Rachel Syme at The New Yorker:
Klawans, like many before him, notes the echoes of Sturges’s life in his work: the juxtaposition of bohemians and stern squares, the fluency in both American vernacular and European argot, the linking of slapstick and hypocrisy. But he also wants to make this reading “wobble a bit,” and he peers between every snappy line for cultural references, Biblical allegories, political sympathies, and philosophies about love and suffering. A Sturges film, Klawans believes, is more than just its witty banter: “One of the chief distractions from thinking your way through the films is their most universally admired trait: the dialogue.”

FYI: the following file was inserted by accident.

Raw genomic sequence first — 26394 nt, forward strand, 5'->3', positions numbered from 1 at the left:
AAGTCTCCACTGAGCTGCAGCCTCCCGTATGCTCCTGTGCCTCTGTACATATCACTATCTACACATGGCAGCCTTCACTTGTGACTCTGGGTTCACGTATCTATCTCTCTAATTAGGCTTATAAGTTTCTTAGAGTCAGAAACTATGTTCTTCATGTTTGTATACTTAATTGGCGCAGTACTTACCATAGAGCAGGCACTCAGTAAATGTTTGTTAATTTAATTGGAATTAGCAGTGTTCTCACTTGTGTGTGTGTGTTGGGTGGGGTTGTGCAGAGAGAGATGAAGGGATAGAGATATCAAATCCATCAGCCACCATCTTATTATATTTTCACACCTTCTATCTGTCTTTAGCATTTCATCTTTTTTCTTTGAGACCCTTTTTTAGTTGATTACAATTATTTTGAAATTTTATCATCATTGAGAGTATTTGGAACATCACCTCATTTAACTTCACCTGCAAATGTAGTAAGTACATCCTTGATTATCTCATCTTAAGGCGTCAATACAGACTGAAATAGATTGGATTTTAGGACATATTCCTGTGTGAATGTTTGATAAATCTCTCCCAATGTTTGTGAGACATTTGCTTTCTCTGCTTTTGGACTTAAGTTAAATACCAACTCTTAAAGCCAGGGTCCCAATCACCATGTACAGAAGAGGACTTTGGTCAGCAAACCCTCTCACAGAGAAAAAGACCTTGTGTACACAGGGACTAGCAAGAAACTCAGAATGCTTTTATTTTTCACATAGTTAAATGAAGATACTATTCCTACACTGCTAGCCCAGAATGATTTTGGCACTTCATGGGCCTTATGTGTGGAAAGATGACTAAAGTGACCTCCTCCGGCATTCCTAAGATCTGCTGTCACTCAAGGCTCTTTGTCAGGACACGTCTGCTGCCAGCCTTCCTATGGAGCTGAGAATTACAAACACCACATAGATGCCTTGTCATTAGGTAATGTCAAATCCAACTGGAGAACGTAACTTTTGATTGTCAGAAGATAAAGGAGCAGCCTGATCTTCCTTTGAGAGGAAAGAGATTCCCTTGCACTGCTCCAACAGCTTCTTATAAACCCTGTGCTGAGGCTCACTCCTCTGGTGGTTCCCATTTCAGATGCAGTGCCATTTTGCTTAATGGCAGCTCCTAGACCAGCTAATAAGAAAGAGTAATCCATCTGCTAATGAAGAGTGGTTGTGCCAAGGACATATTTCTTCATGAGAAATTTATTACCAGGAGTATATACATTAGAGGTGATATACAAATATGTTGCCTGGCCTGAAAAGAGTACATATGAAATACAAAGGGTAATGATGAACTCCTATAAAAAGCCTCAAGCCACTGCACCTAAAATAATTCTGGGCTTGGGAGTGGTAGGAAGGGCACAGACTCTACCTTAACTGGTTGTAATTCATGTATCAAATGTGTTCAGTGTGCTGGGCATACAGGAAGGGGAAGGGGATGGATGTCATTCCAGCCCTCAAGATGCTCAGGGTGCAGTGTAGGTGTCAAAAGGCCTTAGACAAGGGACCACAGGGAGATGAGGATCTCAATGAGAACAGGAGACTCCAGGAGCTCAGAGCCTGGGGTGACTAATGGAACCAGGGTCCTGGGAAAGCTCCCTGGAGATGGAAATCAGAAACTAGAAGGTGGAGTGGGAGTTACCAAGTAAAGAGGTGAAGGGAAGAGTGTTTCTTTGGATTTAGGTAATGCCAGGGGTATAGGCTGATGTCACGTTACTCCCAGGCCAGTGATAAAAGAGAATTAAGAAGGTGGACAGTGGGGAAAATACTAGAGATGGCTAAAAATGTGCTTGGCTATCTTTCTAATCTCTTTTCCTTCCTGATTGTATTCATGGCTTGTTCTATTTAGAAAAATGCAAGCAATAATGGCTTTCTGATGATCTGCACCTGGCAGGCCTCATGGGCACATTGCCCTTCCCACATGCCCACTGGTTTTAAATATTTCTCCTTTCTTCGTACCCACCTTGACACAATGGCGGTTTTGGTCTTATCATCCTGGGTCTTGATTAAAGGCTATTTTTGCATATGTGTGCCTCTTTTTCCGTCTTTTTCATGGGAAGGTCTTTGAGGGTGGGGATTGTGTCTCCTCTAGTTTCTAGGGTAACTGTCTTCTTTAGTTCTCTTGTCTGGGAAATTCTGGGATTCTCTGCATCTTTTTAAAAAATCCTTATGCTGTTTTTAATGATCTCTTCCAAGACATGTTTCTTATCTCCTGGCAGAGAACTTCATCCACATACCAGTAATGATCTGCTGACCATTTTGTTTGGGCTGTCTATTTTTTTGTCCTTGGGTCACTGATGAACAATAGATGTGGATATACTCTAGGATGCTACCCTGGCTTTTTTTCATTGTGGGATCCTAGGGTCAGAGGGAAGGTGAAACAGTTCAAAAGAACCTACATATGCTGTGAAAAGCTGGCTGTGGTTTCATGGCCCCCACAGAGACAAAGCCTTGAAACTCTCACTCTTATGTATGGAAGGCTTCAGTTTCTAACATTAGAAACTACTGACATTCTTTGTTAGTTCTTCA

This is a compelling idea, but it misses what makes Sturges’s films so fascinating. His rat-a-tat scripts aren’t running cover for some hidden meaning; they are the meaning. His characters make sense because they slip the yoke of explanation.